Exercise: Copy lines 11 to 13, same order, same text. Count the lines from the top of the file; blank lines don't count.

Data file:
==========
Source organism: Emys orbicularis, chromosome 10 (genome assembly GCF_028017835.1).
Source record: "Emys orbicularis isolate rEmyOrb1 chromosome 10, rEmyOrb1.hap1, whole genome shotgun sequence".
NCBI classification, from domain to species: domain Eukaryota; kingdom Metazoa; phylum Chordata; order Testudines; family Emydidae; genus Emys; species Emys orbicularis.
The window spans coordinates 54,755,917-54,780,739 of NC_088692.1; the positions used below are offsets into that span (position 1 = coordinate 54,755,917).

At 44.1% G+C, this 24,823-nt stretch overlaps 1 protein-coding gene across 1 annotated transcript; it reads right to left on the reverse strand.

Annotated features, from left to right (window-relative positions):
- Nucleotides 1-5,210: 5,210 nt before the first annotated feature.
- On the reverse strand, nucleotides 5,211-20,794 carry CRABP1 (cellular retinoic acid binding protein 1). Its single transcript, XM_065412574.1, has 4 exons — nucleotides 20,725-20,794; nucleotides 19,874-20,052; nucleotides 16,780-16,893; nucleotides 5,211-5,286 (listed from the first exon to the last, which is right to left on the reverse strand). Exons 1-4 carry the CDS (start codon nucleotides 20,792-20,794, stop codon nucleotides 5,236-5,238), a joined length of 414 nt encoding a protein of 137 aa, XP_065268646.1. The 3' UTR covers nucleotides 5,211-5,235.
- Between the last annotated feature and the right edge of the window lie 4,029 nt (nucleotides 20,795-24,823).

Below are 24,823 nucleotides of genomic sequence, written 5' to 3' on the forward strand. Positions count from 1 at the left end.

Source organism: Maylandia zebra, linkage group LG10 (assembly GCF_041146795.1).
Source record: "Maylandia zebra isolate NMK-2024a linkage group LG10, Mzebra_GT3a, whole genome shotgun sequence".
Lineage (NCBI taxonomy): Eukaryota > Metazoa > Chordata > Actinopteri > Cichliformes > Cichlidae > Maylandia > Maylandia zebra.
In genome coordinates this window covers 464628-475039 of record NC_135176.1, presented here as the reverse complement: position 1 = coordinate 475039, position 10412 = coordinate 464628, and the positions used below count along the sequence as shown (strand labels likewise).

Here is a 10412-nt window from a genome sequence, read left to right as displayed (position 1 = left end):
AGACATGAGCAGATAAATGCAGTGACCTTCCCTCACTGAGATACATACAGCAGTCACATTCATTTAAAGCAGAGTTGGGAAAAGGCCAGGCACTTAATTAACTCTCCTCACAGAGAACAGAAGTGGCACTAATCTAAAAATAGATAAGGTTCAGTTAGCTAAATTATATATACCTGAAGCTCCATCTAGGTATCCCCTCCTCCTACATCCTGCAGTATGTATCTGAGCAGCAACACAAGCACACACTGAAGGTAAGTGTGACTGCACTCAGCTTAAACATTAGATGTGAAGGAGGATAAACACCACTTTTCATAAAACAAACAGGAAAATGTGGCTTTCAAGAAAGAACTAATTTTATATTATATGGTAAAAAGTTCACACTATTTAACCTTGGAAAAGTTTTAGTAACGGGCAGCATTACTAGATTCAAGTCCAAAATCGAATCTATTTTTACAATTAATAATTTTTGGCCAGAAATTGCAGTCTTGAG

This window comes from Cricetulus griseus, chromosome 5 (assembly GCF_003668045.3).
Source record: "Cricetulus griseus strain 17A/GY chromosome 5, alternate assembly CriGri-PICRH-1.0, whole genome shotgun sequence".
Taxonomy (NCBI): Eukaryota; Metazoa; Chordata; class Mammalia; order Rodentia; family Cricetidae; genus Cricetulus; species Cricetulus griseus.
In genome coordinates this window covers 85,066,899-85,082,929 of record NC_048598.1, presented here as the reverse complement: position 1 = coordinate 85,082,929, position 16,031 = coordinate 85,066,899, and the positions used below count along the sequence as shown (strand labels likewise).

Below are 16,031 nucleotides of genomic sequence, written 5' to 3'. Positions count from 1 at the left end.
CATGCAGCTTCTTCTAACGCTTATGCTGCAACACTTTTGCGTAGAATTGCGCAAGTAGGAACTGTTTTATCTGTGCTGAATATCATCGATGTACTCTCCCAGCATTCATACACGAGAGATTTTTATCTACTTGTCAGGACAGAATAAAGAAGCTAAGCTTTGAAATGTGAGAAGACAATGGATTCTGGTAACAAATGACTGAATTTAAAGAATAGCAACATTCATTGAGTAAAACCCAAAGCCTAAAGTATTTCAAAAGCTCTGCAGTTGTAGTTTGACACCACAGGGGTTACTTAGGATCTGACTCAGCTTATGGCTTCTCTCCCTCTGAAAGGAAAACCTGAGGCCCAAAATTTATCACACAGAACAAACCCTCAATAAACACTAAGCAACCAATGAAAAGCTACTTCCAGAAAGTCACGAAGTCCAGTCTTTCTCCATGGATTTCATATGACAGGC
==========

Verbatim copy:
Source organism: Maylandia zebra, linkage group LG10 (assembly GCF_041146795.1).
Source record: "Maylandia zebra isolate NMK-2024a linkage group LG10, Mzebra_GT3a, whole genome shotgun sequence".
Lineage (NCBI taxonomy): Eukaryota > Metazoa > Chordata > Actinopteri > Cichliformes > Cichlidae > Maylandia > Maylandia zebra.